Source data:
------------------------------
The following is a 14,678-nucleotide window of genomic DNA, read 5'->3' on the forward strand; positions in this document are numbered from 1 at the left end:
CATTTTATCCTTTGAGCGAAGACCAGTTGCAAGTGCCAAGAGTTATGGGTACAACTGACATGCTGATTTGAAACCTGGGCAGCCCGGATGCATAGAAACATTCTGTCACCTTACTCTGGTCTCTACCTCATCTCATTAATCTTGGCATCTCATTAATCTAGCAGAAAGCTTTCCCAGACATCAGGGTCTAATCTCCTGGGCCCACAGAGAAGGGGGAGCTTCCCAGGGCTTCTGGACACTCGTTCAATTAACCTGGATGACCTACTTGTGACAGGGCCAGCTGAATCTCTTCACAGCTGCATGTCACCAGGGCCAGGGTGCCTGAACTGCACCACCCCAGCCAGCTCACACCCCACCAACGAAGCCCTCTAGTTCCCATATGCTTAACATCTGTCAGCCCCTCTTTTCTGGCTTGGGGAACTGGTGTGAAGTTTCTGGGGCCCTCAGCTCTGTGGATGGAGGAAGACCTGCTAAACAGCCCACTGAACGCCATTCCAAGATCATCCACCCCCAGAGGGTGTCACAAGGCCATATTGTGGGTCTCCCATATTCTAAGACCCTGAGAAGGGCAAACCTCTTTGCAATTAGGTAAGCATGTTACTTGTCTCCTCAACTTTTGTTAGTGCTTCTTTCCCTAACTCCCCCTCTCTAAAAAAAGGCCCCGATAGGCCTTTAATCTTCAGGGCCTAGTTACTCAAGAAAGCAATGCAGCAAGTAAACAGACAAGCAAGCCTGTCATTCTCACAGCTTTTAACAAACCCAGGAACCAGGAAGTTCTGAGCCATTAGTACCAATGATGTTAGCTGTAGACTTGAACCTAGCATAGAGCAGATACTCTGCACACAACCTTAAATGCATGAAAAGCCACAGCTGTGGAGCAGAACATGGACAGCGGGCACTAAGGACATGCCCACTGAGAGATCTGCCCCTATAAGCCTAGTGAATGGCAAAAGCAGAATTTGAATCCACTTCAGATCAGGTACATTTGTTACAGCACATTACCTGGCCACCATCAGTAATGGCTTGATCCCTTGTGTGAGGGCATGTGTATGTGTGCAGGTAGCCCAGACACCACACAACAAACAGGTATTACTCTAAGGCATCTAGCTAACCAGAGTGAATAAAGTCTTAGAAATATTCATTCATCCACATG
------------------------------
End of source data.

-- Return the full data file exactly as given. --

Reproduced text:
The following is a 14,678-nucleotide window of genomic DNA, read 5'->3' on the forward strand; positions in this document are numbered from 1 at the left end:
CATTTTATCCTTTGAGCGAAGACCAGTTGCAAGTGCCAAGAGTTATGGGTACAACTGACATGCTGATTTGAAACCTGGGCAGCCCGGATGCATAGAAACATTCTGTCACCTTACTCTGGTCTCTACCTCATCTCATTAATCTTGGCATCTCATTAATCTAGCAGAAAGCTTTCCCAGACATCAGGGTCTAATCTCCTGGGCCCACAGAGAAGGGGGAGCTTCCCAGGGCTTCTGGACACTCGTTCAATTAACCTGGATGACCTACTTGTGACAGGGCCAGCTGAATCTCTTCACAGCTGCATGTCACCAGGGCCAGGGTGCCTGAACTGCACCACCCCAGCCAGCTCACACCCCACCAACGAAGCCCTCTAGTTCCCATATGCTTAACATCTGTCAGCCCCTCTTTTCTGGCTTGGGGAACTGGTGTGAAGTTTCTGGGGCCCTCAGCTCTGTGGATGGAGGAAGACCTGCTAAACAGCCCACTGAACGCCATTCCAAGATCATCCACCCCCAGAGGGTGTCACAAGGCCATATTGTGGGTCTCCCATATTCTAAGACCCTGAGAAGGGCAAACCTCTTTGCAATTAGGTAAGCATGTTACTTGTCTCCTCAACTTTTGTTAGTGCTTCTTTCCCTAACTCCCCCTCTCTAAAAAAAGGCCCCGATAGGCCTTTAATCTTCAGGGCCTAGTTACTCAAGAAAGCAATGCAGCAAGTAAACAGACAAGCAAGCCTGTCATTCTCACAGCTTTTAACAAACCCAGGAACCAGGAAGTTCTGAGCCATTAGTACCAATGATGTTAGCTGTAGACTTGAACCTAGCATAGAGCAGATACTCTGCACACAACCTTAAATGCATGAAAAGCCACAGCTGTGGAGCAGAACATGGACAGCGGGCACTAAGGACATGCCCACTGAGAGATCTGCCCCTATAAGCCTAGTGAATGGCAAAAGCAGAATTTGAATCCACTTCAGATCAGGTACATTTGTTACAGCACATTACCTGGCCACCATCAGTAATGGCTTGATCCCTTGTGTGAGGGCATGTGTATGTGTGCAGGTAGCCCAGACACCACACAACAAACAGGTATTACTCTAAGGCATCTAGCTAACCAGAGTGAATAAAGTCTTAGAAATATTCATTCATCCACATG